Brain & Machine Learning Lab

Practicum


CSC401 is the practicum associated with CSC317.

CSC317 is a course on algorithmic thinking. The CSC317 mainline in the course does not require programming. It is highly recommended that students enroll in CSC401 the Practicum, for experience coding algorithms, and for the experience of using dynamic HTML and Javascript to create imaginative animations of the algorithms presented in the course. The Practicum is a one-credit course; its format is self study and there are no formal lectures assigned. We will point you to relevant references, and include some example code alongside the assignments that will help you get started. Unlike the main course which has a problem set assigned every week, the Practicum will include a smaller set of programming assignments.

Preliminaries: We will send email by the end of the second week of class to students who have signed up for the Practicum. You will then:

  • Set up your account, using the instructions that were sent to you by email. First, arrange your index.html (in your public_html directory) to make a home page for the practicum that will link to the projects.
  • NOTE: You can view your web page at http://web.cs.miami.edu/home/ID (use the ID we gave you via email). Please create a directory project1 from your public_html directory. Then from your index.html file in your public_html directory, make a link to project1. For instance, you can use the following type of html code: <a href=”project1/index.html” target=”_blank”>Project1</a>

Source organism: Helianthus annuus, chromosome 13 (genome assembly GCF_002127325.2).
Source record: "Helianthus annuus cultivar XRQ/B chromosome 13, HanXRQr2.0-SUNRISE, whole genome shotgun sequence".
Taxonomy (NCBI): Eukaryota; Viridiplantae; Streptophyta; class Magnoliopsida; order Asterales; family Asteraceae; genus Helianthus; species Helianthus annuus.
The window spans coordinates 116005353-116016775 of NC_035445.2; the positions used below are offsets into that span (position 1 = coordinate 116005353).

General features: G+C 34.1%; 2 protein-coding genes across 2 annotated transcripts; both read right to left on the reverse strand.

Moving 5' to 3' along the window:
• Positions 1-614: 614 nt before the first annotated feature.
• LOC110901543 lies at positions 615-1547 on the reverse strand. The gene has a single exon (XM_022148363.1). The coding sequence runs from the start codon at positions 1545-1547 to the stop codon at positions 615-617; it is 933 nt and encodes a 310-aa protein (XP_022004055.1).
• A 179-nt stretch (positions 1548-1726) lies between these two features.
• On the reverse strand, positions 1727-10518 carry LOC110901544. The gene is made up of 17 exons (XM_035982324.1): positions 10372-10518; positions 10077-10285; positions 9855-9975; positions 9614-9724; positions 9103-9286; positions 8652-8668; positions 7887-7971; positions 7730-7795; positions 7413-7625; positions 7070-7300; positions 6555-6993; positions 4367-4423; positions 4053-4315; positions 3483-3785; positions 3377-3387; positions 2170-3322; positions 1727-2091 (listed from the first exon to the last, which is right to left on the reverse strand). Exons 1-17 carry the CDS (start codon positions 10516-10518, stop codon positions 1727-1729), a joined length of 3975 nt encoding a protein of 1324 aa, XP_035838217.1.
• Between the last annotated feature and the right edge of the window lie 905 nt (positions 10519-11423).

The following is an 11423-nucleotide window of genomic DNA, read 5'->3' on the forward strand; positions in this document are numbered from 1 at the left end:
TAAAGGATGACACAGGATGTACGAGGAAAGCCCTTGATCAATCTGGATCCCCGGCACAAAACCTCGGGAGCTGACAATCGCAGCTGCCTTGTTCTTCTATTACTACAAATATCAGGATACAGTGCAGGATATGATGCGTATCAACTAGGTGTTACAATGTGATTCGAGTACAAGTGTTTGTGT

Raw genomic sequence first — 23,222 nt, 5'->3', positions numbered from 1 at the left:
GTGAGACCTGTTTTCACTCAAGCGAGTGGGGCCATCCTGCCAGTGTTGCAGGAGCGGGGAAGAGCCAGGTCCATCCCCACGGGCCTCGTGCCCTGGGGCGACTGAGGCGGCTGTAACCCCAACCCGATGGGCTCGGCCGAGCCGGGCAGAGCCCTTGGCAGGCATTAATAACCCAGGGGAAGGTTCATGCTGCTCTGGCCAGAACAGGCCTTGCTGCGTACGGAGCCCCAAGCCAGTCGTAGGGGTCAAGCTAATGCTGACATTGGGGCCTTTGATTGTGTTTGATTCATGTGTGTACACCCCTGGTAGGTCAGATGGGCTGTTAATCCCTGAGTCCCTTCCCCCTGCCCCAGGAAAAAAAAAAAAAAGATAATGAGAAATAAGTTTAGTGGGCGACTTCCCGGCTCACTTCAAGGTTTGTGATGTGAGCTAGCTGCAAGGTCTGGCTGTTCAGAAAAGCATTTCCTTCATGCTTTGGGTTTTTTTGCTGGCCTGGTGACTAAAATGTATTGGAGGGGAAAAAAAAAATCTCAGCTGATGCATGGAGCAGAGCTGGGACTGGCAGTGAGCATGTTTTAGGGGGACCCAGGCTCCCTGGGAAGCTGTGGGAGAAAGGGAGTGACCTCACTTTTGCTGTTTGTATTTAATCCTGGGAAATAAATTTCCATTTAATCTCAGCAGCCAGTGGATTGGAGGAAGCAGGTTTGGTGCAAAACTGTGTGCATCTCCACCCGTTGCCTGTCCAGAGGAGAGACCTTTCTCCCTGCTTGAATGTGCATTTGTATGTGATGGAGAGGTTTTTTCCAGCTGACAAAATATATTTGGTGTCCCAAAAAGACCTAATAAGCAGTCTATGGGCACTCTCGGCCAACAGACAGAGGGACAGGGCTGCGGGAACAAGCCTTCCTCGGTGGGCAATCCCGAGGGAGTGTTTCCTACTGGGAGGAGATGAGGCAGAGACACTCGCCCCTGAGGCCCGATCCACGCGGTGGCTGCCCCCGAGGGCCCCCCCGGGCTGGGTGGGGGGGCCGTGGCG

• For learning about DHTML, CSS, and Javascript, see references below.

Projects:

    • Project 1: Preliminaries of Javascript and HTML: Due September 21, 2018. (a). Look at Enter Name. Make a webpage like Enter Name using Javascript, except that the user can interactively choose from several different greetings of your choice (e.g., by selecting from a list of options). (b). Look at Number Build. Make a webpage like Number Build using Javascript, except that if a user marks the numbers summing to the year that University of Miami was founded, then the program displays a photo of the campus (of your choice). Place the files under public_html in your home directory.
    • Project 2: Posted September 25; Due October 23 2018.
      Do an algorithm animation of Randomize-In-Place (see pseudocode in CLRS book, Chapter 5, p 126). The algorithm should display the pseudocode and line by line highlighting through the code, along with the resulting array. Test your algorithm to see that it works as you expect it to. For an example of an algorithm animation (which is different than the above assignment, but shows a full example of implementing an animation of another algorithm we learned in class), see Partition Algorithm Animation: (http://www.cs.miami.edu/~burt/learning/Csc517.101/workbook/partition.html). Feel free to modify the style of your animation to your liking. Feel free to modify the style of your animation to your liking.
  • Project 3: Posted Nov 5, 2018; Due Dec 3, 2018. Implement a double hashing animation. See linear probing example: http://www.cs.miami.edu/home/burt/learning/Csc517.101/workbook/hashing_linear.html
    Make the table size 16. Set the first hash function as: key mod 16; and the second hash function as: 2 (key mod 4) + 1. Try to illustrate the collisions and skips to new slots in the table. Recall: In double hashing, the slot is determined by (H1 + i H2) mod 16, in which H1 is the first hash function and H2 is the second hash function. Here i multiplies H2, and initially i is set to 0; then if there is a collision we set i to 1; then if there is still a collision we set i to 2; and so on.

Some references:
Annotated DHTML
Annotated DHTML as source
Five Easy Pieces (including HTML, CSS, and Javascript examples)
Web Commerce course